S : What are the changes you have observed in your 30 years in charge of Navrang ?

M : In the earlier days, making movies was a difficult and time intensive enterprise. Directors had to work with senior artists for almost 10 years and would venture into making movies. These days anyone with a bit of computer knowledge can make a movie.

Technology has made a difference. As a production assistant, I remember standing outside holding reflectors and waiting for the sun.  Now we can shoot on a cloudy day because of improvements in cameras.  On the flip-side, the quality of movies has definitely come down. Production used to take time earlier and directors made good films that could be categorised into different genres - family, ladies, mass, comedy etc. These days there is no genre as there is a bit of everything in most movies.

Poster for Sharapanjara, 1971. An award winning film dealing with mental illness and societal mores around a woman’s chastity.

Poster for Sharapanjara, 1971. An award winning film dealing with mental illness and societal mores around a woman’s chastity.

Color film was not available so easily back then, it was actually rationed by the government since it was imported. We had to make an application for color film to the government stating the length of our film. Since it was strictly rationed and you almost never got as much as you asked for. If we asked for 15 rolls of film, they used to give us 10-12 rolls of film. That is why you would see black and white movies with only one song sequence in color. 

S: You mentioned that your father also produced some movies, which is your favourite ?

M : One source of pride for me is that my father produced the movie Sharapanjara (1971) – it was one of the first Kannada  color movie on social issues with a female protagonist. It was very successful, a super-hit movie. Kalpana was the heroine and the hero was a beginner - Mr. Gangadhar. It was directed by the legendary Puttana Kanakan.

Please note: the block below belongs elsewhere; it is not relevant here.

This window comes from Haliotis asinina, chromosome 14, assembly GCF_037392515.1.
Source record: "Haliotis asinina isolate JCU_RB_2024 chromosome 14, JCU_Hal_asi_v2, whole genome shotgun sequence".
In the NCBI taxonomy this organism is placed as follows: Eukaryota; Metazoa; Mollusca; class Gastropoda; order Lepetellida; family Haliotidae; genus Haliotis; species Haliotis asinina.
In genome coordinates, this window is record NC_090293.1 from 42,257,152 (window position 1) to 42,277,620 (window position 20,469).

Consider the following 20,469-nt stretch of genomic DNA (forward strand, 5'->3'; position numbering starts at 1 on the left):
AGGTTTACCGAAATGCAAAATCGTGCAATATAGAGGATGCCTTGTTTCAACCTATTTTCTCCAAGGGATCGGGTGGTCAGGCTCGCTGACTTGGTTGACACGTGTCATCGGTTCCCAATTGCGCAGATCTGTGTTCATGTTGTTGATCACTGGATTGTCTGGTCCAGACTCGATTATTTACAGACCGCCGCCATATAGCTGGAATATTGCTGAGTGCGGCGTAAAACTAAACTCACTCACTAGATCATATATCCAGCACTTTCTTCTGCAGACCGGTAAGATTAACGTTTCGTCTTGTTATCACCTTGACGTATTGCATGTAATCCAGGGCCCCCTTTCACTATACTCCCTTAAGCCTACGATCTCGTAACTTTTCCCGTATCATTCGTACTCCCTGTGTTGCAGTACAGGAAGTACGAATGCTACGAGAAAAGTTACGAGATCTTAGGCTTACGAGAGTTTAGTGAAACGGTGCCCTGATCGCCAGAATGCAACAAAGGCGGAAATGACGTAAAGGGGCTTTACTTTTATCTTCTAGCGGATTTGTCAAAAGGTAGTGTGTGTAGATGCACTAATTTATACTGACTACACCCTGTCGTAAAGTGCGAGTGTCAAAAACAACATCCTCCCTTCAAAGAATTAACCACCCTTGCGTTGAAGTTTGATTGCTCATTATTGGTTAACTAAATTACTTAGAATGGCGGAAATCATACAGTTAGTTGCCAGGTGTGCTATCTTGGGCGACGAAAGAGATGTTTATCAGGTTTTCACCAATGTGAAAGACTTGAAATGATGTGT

S : How did things change for single screens after the industry shifted from film to digital ?

KCN Mohan at his office at Navrang theatre, Bangalore

KCN Mohan at his office at Navrang theatre, Bangalore

M : People embraced digital because it is cost effective. Every film print used to cost INR 70,000-80,000. They would release 12-13 prints for the whole state of Karnataka and the shelf – life of this film was 3 years. Each print weighed around 50 kilos and transportation would have to be arranged between theatres and towns. The films would be screened first in A centers then B centers and so on. With digital, the films release simultaneously in cities and villages. The distributors also rented out digital projectors to us at very attractive rates making it easy for us to make the switch.

S : Since you are renovating you are obviously hopeful but what is the long term future for single screen ?

M : Whichever the theatre – single screens are not economically viable. This theatre is standing on 30,000 sq ft of land – market value of INR 750,000,000. If I sell the theatre, I can comfortably live off the interest. While running the theatre, I am not even getting 10 % of my investment – there is big disparity between asset value and returns. But still I’m not keen on selling. This is my father’s first project and I don’t want to spoil it - atleast in my days.